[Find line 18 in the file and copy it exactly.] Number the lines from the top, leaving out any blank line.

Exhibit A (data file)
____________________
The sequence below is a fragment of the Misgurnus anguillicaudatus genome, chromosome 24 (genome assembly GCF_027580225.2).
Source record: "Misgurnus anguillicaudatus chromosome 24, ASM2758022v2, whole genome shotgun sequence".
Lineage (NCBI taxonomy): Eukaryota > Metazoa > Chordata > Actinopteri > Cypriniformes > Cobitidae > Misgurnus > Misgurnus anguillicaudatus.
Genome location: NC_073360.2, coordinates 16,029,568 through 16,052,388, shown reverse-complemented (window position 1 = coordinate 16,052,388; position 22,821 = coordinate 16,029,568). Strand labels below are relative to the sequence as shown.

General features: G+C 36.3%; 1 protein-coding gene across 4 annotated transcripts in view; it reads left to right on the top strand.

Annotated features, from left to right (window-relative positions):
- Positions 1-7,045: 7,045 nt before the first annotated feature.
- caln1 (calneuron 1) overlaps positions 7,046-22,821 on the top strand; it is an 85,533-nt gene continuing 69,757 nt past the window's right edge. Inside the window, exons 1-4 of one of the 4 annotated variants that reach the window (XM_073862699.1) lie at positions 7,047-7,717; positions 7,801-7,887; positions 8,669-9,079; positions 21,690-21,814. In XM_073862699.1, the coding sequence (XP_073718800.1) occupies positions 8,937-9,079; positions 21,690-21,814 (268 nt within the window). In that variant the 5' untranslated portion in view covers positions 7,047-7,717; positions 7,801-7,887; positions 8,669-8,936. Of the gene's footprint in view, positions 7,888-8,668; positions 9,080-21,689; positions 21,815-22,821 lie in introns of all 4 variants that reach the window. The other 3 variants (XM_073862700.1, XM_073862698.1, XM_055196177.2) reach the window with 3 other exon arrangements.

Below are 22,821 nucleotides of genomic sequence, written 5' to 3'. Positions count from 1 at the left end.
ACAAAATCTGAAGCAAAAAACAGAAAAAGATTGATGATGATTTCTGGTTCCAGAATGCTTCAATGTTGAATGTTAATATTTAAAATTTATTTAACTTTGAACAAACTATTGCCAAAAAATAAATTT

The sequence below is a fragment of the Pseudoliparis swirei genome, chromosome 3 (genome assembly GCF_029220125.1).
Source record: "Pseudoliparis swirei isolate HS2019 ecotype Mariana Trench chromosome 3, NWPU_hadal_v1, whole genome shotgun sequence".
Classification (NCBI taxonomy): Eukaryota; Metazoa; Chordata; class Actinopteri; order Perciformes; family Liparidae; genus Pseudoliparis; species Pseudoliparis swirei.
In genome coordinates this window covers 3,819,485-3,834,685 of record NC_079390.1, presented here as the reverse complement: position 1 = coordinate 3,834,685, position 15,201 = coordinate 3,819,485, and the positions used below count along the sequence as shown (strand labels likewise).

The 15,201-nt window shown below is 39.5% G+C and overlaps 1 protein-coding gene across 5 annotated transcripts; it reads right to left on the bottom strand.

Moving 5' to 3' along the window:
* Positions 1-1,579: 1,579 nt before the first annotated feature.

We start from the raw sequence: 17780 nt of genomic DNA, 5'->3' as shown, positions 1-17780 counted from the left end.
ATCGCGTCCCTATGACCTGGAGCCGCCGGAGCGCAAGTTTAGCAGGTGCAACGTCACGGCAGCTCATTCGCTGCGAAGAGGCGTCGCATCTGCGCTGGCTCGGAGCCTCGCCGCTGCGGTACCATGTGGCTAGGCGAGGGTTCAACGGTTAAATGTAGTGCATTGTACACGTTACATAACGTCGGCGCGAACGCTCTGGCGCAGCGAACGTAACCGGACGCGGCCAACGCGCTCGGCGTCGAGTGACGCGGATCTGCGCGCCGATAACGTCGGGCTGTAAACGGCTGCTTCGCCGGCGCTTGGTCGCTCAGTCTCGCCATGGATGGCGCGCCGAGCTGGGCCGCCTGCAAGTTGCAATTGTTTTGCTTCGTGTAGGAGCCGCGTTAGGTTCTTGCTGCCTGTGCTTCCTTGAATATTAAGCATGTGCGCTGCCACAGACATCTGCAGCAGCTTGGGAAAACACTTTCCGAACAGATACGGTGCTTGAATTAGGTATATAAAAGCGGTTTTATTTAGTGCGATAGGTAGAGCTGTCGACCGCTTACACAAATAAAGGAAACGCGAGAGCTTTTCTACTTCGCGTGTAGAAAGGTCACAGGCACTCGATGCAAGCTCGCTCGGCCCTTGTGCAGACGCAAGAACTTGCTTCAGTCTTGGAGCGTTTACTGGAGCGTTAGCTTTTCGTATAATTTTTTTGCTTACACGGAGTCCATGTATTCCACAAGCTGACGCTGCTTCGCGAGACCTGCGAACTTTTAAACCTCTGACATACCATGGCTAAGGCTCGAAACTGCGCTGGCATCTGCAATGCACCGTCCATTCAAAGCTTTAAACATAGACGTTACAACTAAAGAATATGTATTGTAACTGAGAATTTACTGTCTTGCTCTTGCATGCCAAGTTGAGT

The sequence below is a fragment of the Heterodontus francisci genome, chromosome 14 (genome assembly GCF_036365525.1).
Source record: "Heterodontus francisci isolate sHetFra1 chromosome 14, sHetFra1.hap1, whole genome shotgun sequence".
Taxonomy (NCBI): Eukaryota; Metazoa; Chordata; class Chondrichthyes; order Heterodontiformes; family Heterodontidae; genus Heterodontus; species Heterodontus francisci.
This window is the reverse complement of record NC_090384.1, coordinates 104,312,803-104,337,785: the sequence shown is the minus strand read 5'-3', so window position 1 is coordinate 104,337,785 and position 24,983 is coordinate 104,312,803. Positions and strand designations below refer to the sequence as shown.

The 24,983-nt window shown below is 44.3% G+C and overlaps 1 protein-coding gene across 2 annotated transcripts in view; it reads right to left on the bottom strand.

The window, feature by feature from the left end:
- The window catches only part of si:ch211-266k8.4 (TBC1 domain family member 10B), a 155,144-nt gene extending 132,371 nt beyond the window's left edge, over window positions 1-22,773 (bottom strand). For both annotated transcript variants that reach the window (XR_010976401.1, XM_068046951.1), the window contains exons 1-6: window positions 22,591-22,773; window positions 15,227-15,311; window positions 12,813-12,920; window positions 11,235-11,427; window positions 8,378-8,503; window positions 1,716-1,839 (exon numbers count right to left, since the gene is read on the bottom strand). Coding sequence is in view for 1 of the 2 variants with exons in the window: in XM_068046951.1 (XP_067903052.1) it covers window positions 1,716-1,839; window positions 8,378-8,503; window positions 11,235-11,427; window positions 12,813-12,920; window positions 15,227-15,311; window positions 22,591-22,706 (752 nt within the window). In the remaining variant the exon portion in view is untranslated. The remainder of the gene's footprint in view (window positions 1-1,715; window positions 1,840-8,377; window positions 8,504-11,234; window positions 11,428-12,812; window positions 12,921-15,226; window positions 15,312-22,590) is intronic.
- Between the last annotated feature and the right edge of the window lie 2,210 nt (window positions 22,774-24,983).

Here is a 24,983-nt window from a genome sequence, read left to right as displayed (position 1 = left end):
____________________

We start from the raw sequence: 17780 nt of genomic DNA, 5'->3' as shown, positions 1-17780 counted from the left end.